Have the social habits of overseas students changed to become move similar to the social habits of British students since their arrival in the UK? INTRODUCTIONVisiting a new country that has totally new cultural beliefs, norms, values and practices has always been found to have varying effects on the individuals visiting. According to researches done, different individuals have different reactions to new cultures with some being resistant and negatively affected while others are positively receptive. In most cases adjusting well to a new environment allows one to competently perform the various roles required by a given social context.
As more and more education institutes in the United Kingdom work towards promoting internalization, more and more students from different parts of the world are getting enrolled into this UK institutions to undertake various courses of study (Forland, 2006). These students from different back grounds have different ways of reacting to the new culture with the aspect of culture shock emerging as a key attribute. Culture shock in this case refers to the effects of moving into a new and unfamiliar culture.
Research has indicated that over 90 percent of all international students studying in the UK experience culture shock during the first three to six months of their stay. Despite the culture shock arising from the cultural differences, the level and way of adjusting to the experience new culture is different for the various students with some being selecting on what values and practices to agree with and which to disagree with while others get completely carried away by the new found cultures and forget their own. One of the main areas of interest and concern in terms of culture and practices among students and the young generation in general is that of social habits and practices (Pedersen, 1995).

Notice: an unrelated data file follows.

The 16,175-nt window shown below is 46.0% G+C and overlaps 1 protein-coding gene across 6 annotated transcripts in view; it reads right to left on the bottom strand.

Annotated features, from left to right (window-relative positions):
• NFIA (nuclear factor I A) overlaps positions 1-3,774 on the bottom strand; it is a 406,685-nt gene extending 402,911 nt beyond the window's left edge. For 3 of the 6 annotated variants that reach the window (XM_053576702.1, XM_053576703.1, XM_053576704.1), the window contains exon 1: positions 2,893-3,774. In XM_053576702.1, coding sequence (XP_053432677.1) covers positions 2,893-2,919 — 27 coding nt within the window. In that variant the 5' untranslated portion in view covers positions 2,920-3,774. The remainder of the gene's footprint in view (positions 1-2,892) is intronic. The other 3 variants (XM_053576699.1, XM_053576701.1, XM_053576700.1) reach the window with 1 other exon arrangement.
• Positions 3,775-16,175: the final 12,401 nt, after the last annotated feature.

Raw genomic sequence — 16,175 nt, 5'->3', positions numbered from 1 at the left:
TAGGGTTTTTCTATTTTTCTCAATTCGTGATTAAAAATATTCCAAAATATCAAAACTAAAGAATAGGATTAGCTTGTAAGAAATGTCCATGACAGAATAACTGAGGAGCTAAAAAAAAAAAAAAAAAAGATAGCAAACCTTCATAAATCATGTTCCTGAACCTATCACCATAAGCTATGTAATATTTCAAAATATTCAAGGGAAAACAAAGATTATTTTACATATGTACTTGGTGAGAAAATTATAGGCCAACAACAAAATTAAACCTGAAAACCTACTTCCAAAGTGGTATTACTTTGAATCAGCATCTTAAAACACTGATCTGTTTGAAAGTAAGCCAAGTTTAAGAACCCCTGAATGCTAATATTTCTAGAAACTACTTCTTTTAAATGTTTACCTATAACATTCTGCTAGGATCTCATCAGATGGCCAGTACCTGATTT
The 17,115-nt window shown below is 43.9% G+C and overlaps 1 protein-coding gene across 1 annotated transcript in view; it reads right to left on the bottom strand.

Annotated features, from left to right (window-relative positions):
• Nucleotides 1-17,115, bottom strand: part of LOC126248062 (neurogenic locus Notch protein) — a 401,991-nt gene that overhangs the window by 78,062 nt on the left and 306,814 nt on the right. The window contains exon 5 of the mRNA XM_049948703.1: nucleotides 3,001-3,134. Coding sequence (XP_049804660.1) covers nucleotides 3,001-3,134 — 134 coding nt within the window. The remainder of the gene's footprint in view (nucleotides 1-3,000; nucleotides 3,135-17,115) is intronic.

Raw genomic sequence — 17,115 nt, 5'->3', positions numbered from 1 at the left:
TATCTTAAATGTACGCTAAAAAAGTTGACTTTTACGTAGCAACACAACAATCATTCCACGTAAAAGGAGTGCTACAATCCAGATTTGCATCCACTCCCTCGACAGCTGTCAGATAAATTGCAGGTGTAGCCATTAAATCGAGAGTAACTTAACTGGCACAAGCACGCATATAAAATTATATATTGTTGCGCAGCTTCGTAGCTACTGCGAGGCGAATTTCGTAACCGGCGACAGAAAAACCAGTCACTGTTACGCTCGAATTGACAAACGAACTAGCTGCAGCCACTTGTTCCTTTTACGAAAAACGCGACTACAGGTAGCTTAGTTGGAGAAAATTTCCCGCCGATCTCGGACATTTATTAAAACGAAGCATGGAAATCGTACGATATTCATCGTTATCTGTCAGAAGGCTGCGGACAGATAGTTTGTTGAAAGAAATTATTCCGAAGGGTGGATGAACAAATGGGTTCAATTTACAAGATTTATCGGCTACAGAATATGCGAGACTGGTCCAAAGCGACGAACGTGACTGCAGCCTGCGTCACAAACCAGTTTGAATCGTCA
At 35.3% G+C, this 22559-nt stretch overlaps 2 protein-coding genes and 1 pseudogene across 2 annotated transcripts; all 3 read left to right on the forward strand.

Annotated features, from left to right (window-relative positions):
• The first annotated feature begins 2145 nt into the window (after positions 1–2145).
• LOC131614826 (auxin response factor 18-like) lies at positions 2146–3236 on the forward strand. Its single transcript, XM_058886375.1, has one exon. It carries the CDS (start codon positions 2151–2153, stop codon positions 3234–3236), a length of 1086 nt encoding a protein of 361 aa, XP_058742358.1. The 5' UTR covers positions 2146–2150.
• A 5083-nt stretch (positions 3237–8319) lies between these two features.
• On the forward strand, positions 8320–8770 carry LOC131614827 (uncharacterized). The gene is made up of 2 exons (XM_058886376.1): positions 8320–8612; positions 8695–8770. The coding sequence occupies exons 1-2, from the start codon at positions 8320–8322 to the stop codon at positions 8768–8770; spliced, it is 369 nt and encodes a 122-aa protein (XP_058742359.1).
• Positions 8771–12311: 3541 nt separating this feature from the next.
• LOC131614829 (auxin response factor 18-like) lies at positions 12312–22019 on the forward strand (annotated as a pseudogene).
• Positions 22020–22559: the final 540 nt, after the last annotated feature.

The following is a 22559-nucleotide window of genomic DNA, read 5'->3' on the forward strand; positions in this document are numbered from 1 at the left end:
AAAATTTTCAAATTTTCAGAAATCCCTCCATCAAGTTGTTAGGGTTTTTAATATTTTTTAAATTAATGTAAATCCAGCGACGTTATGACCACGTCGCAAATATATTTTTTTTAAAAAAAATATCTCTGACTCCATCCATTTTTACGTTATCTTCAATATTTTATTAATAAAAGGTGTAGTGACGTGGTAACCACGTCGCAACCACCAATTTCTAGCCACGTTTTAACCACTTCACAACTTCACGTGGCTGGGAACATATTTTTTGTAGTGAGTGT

Social habits make up one of the cultural values and practices that international students moving to study in the UK may find different than those of their own. In this view, this research study was undertaken to critically evaluate and explain if the social habits of overseas students have changed to become more similar to the social habits of British students since their arrival in the UK.
METHODOLOGYThis study uses both qualitative and quantitative designs. The research is going to be undertaken from a sample of 100 students, 32 females and 68 males, studying in the UK and who are from different countries of origin. Purposive method of sampling will be used to select the students so as to be able to get those from different countries. The students will be selected from two colleges in the UK, South Thames College and Southgate College in London. Random sampling technique was used to select the two colleges.
Random sampling was effective in ensuring that each of the institution in London had an equal chance of being selected. The required data was collected using well constructed questionnaires which will be given to the respondents to fill. The questionnaire mainly contains close ended questions to allow for preciseness and ease in data analysis.